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olt! is a way station and oasis on the ancient road from Bedlam to Bellevue, dedicated to free and open discussion of topics moving heart and spirit.
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tofu cat litter! It's not dusty and you can flush it. Highly recommended.
Really? I never heard of that! Interesting. Probably a little expensive? I have a septic tank out here in the country. I wonder if it's septic friendly.
Appears that at least one of the Great Capitalist Statans features it https://www.google.com/search?client=opera&q=tofu+cat+litter&sourceid=opera&ie=UTF-8&oe=UTF-8
It clumps but then in water the clumps dissolve into a cloud of soy ... clean and neat.
I might have to try it if I can afford it! I gather that your cat likes it.
Just for fun, an accidentally perfect picture of a gone but not forgotten dog named Comet flying through the air!
Mine calves still ache.
It seemed like good exercise, a trek of 4 miles or so each way. That's like walking uptown to the 80's and back; nothing to sneeze at but, hey, this will be an outing and getting a taste of nature isn't always easy for us city folk. Don't know how elevation 3,140 feet figures in there, we'll find out, but they mention the rocky slopes of the trail make for a very interesting day hike
Sunday early morning we set off from our Bed and Breakfast on the Village Green, north on paved road heading into the hills, according to the map it's two miles to a monastery at the trailhead, then another two to Overlook Mountain. The paved road part should be a snap. Immediately at the outskirts of town, just around the corner really, the road takes on a decidedly upward tilt and by the time the last of the houses disappear in the trees we're sweating profusely and breathing gets heavy. No other hikers are in sight. An occasional car breezes by, navigating the switchbacks. Hitchhiking does come to mind, but none of the occupants seem to paying much attention to us crawling up the hill, so we push on. Frequent signs line the road:
Be a good neighBEAR.
Don't feed the bears!
Strange sounds come from the forest. Possibly we've bitten off a bit too much, and we'll just have some refreshments at the monastery which should be right around the next bend and then we'll head back downhill. Another sign:
KTD is not a good neighbor!
Presumably KTD is known to feed bears and the neighbors don't like it.
The monastery glimmering through the trees is a most welcome sight after an hour on the road. It's a large tan structure trimmed in gold, crowned by a gold stupa. No one is in sight though we hear chanting and there's a smell of burning wood. A friendly man materializes out of the smoke and invites us to a coke machine. The Karma Triyan Dharmachakra monastery is having a service; we can't enter the temple but we're free to relax on the grounds while admiring his elaborately crafted metal pendant dotted with heavy turquoise stones, aligned with his chakras, thereby warding off harmful radiation and producing a healthy body and aura. He also creates other sculptures and eagerly demonstrates a heavy copper spiral in the shape of a pyramid which vibrates under my hands. It's good for people working with computers he says, asks for our opinion about selling them in SoHo.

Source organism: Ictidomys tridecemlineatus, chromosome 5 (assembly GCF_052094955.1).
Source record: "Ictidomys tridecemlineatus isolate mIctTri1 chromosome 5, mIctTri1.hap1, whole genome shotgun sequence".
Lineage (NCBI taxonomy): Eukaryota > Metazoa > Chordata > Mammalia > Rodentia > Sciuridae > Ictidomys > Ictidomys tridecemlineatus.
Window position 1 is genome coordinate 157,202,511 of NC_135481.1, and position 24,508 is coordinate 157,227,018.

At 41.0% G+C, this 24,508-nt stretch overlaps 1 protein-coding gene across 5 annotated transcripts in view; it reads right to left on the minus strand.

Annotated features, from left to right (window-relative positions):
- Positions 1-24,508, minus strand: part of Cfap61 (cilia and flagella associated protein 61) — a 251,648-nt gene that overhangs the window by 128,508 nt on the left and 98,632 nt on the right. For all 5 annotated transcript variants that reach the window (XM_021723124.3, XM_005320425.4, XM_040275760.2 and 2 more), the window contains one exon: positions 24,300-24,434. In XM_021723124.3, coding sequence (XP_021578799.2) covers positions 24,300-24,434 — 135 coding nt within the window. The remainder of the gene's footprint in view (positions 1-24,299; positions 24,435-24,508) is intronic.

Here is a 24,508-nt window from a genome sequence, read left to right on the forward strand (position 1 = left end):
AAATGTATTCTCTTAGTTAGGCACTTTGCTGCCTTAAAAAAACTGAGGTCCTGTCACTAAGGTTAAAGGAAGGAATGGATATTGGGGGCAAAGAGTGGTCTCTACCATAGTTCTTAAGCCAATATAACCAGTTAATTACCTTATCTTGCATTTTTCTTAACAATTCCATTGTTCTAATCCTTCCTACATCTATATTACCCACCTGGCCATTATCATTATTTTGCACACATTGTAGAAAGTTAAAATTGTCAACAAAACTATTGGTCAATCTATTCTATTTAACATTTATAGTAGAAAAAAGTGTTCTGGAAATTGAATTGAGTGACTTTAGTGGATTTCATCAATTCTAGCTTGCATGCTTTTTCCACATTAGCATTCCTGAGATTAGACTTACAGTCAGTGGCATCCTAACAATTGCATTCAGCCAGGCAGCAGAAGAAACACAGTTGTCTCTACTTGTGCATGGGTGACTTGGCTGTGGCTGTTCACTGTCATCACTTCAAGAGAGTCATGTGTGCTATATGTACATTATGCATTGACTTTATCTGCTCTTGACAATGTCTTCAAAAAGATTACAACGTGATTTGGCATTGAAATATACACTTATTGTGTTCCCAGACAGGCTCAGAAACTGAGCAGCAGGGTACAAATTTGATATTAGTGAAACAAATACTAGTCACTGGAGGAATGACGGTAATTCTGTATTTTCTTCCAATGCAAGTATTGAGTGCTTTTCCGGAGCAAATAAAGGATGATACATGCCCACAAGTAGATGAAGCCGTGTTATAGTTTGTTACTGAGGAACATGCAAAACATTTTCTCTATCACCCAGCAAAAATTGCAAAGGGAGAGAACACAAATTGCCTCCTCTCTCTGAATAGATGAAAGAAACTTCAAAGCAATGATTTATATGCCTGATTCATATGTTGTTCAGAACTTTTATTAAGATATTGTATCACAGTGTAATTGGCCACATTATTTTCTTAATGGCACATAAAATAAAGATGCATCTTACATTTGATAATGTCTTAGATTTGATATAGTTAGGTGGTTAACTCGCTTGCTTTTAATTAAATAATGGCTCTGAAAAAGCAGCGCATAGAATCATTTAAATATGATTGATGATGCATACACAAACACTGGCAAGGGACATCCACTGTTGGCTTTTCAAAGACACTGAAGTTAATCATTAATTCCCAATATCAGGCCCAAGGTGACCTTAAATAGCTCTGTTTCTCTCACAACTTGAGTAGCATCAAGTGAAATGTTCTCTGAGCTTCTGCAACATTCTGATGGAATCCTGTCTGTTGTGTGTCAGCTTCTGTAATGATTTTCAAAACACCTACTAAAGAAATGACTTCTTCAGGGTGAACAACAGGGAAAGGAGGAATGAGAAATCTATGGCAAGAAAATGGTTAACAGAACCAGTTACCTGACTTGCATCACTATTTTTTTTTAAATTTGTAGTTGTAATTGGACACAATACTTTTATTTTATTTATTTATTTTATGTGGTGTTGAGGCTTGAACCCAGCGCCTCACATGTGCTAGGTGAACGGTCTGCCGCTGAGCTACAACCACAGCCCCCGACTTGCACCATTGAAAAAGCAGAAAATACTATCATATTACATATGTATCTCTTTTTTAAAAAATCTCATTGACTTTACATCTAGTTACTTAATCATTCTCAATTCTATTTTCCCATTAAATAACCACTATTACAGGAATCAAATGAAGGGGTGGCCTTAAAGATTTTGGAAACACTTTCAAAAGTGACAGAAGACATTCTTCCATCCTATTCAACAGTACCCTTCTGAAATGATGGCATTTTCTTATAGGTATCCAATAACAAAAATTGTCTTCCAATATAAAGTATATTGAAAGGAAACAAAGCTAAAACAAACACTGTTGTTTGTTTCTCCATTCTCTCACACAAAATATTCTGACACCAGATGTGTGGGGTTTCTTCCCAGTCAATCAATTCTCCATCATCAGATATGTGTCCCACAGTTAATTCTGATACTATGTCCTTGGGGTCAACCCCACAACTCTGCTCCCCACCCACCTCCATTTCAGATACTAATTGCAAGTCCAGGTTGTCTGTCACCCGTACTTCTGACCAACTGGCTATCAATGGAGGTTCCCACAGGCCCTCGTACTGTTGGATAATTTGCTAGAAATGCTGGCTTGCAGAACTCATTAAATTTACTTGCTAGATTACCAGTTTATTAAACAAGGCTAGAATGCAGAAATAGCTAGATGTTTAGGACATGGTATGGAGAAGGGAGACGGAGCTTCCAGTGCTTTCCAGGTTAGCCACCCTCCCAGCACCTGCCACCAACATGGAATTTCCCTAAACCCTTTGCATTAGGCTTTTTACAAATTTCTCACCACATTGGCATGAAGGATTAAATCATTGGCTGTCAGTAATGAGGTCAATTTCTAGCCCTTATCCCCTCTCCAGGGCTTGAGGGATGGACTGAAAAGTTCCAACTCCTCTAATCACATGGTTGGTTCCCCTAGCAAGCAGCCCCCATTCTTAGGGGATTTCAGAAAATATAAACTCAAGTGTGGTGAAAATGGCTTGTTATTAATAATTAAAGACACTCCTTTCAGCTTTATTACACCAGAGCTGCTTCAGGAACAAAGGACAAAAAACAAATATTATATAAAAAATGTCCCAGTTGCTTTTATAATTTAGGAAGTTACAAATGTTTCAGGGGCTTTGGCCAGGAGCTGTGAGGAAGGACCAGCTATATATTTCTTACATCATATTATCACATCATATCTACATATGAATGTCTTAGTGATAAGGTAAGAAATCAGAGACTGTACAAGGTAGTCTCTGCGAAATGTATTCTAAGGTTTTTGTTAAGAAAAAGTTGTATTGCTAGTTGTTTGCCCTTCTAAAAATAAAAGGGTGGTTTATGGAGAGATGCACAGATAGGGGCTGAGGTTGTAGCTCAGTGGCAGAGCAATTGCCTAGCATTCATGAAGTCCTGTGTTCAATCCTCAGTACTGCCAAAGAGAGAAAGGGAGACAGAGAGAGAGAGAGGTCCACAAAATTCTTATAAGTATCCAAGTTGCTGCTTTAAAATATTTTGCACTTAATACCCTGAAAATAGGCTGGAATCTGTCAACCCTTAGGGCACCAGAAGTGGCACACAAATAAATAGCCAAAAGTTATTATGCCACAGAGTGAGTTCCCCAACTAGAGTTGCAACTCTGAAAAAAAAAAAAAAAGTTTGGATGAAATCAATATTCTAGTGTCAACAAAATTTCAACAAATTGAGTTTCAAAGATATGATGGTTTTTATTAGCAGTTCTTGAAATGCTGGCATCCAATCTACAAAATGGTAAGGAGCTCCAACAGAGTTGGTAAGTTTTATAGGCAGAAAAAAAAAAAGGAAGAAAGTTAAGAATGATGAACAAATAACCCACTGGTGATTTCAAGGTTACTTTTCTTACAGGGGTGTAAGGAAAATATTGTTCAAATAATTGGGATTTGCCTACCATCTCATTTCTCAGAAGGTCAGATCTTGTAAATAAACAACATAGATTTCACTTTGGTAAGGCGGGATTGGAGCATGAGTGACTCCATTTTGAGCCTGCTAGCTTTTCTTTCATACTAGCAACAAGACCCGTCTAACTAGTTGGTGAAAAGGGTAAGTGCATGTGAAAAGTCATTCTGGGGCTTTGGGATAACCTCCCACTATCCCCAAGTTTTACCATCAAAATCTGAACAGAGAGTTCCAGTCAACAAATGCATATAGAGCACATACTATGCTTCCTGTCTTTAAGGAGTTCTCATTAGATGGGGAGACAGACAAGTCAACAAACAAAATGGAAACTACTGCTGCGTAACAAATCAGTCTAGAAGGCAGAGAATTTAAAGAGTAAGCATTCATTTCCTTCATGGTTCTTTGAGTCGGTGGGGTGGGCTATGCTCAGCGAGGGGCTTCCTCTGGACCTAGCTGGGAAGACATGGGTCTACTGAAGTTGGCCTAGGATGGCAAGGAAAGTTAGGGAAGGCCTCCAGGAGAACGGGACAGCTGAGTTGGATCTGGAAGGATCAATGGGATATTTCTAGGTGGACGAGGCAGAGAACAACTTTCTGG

The smoke is from a fire stoked with hemlock wood which, along with the service now in progress, is meant to finally lift a 5 year snag the monastery has been unable to overcome. Hemlock captures the problem and burning it makes it go away, doncha'no. It seems the monastery needs to expand, plans totally stymied by a disapproving township which probably would like the see the temple razed instead. We stop by the fire to add a piece of presumed hemlock before crossing the road where we contemplate the map at the trailhead and decide to leave that for some other day.
Monday morning, while waiting for the bus back to the City, my eyes take a last look up at rich rolling green hills climbing up the mountain ... and there is the monastery stupa sticking out of the green like a ... It suddenly dawns on me who KTD is and why some may think they're not a good neighbor.
Two Japanese NYU students at the table next to us giggle loudly while discussing their boyfriends before suddenly switching to Japanese, making us miss the rest of the story. That turned out to be only part of tonight's disappointment.
Rangoon Night Noodles, delicately toasted garlic and bits of duck meat with greasy noodles. Why do they do that? We should have ordered the seafood but perhaps not, the plate of veggies and shrimp on another neighbor's table glistens suspiciously more than your average Chinese takeout.
Portions are twice as large as I recall from some years ago when we last visited and when I'm sure the dishes were a bit more delicate. The rave review in this week's free Metro paper should have given us pause since it loudly praised the green tea leaf salad which I clearly remembered as something which never lives up to its interesting description.
'Sordid appetizers where definitely deep fried, though a traditional hot tamarind soup with cabbage, spinach and squash in a crock pot turned out to be tasty and satisfying, ample for two at a price for one. Curried mango pork is tender, can't quite taste mango though; the dish has an unusual musty curry flavor with a bit of liquid red fat floating on top.
Our carafe of Cabernet helps immensely - a bit raw and perfect for cutting through the grease.
After stuffing ourselves we waddle home through a heavy mist just in time to rest a bit and catch the last of David Garland's Evening Muse on WNYC with him complaining that at 52 degrees on January 29 when is Winter going to start, before we split a pint of Ben and Jerry's Chocolate which happens to be the best part of this Sunday's dinner.
Size? Media? Where? How much you drop?